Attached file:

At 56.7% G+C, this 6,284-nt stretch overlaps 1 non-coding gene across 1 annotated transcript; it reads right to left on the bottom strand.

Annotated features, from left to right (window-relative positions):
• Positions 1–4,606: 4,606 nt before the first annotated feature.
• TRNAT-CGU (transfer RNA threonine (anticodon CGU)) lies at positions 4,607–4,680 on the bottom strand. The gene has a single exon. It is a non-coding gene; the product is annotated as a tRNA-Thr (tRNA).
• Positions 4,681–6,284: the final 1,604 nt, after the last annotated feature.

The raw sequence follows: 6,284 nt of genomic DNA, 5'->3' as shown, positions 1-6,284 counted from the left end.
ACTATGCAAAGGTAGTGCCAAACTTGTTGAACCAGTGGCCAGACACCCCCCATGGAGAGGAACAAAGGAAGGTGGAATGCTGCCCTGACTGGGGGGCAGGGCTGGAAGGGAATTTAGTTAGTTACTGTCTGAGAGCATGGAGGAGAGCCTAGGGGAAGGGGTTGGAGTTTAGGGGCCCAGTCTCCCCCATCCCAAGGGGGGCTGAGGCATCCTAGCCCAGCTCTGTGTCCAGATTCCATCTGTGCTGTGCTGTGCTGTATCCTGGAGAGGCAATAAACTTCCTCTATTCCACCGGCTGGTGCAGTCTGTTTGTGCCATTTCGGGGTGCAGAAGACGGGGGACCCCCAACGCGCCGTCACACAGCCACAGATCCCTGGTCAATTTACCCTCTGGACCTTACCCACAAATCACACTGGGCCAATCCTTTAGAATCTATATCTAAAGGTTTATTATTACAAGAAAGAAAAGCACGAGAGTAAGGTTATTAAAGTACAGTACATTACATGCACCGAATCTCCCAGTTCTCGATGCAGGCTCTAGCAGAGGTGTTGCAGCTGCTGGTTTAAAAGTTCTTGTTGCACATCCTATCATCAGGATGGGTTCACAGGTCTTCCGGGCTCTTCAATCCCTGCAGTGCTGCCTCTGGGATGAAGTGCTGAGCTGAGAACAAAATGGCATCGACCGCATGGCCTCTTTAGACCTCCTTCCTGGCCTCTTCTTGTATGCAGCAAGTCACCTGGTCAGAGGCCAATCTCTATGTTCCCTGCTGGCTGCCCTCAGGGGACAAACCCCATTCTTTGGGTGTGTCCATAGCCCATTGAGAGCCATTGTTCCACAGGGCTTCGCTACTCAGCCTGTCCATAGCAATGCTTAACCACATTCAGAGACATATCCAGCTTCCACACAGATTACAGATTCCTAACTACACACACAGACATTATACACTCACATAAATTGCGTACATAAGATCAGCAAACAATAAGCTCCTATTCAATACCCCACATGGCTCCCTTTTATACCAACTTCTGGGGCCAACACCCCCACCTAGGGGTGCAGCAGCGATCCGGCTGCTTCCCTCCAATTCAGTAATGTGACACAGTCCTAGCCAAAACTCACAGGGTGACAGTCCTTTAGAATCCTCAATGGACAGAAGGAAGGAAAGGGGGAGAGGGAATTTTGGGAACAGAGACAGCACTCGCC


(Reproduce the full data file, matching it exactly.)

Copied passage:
At 56.7% G+C, this 6,284-nt stretch overlaps 1 non-coding gene across 1 annotated transcript; it reads right to left on the bottom strand.

Annotated features, from left to right (window-relative positions):
• Positions 1–4,606: 4,606 nt before the first annotated feature.
• TRNAT-CGU (transfer RNA threonine (anticodon CGU)) lies at positions 4,607–4,680 on the bottom strand. The gene has a single exon. It is a non-coding gene; the product is annotated as a tRNA-Thr (tRNA).
• Positions 4,681–6,284: the final 1,604 nt, after the last annotated feature.

The raw sequence follows: 6,284 nt of genomic DNA, 5'->3' as shown, positions 1-6,284 counted from the left end.
ACTATGCAAAGGTAGTGCCAAACTTGTTGAACCAGTGGCCAGACACCCCCCATGGAGAGGAACAAAGGAAGGTGGAATGCTGCCCTGACTGGGGGGCAGGGCTGGAAGGGAATTTAGTTAGTTACTGTCTGAGAGCATGGAGGAGAGCCTAGGGGAAGGGGTTGGAGTTTAGGGGCCCAGTCTCCCCCATCCCAAGGGGGGCTGAGGCATCCTAGCCCAGCTCTGTGTCCAGATTCCATCTGTGCTGTGCTGTGCTGTATCCTGGAGAGGCAATAAACTTCCTCTATTCCACCGGCTGGTGCAGTCTGTTTGTGCCATTTCGGGGTGCAGAAGACGGGGGACCCCCAACGCGCCGTCACACAGCCACAGATCCCTGGTCAATTTACCCTCTGGACCTTACCCACAAATCACACTGGGCCAATCCTTTAGAATCTATATCTAAAGGTTTATTATTACAAGAAAGAAAAGCACGAGAGTAAGGTTATTAAAGTACAGTACATTACATGCACCGAATCTCCCAGTTCTCGATGCAGGCTCTAGCAGAGGTGTTGCAGCTGCTGGTTTAAAAGTTCTTGTTGCACATCCTATCATCAGGATGGGTTCACAGGTCTTCCGGGCTCTTCAATCCCTGCAGTGCTGCCTCTGGGATGAAGTGCTGAGCTGAGAACAAAATGGCATCGACCGCATGGCCTCTTTAGACCTCCTTCCTGGCCTCTTCTTGTATGCAGCAAGTCACCTGGTCAGAGGCCAATCTCTATGTTCCCTGCTGGCTGCCCTCAGGGGACAAACCCCATTCTTTGGGTGTGTCCATAGCCCATTGAGAGCCATTGTTCCACAGGGCTTCGCTACTCAGCCTGTCCATAGCAATGCTTAACCACATTCAGAGACATATCCAGCTTCCACACAGATTACAGATTCCTAACTACACACACAGACATTATACACTCACATAAATTGCGTACATAAGATCAGCAAACAATAAGCTCCTATTCAATACCCCACATGGCTCCCTTTTATACCAACTTCTGGGGCCAACACCCCCACCTAGGGGTGCAGCAGCGATCCGGCTGCTTCCCTCCAATTCAGTAATGTGACACAGTCCTAGCCAAAACTCACAGGGTGACAGTCCTTTAGAATCCTCAATGGACAGAAGGAAGGAAAGGGGGAGAGGGAATTTTGGGAACAGAGACAGCACTCGCC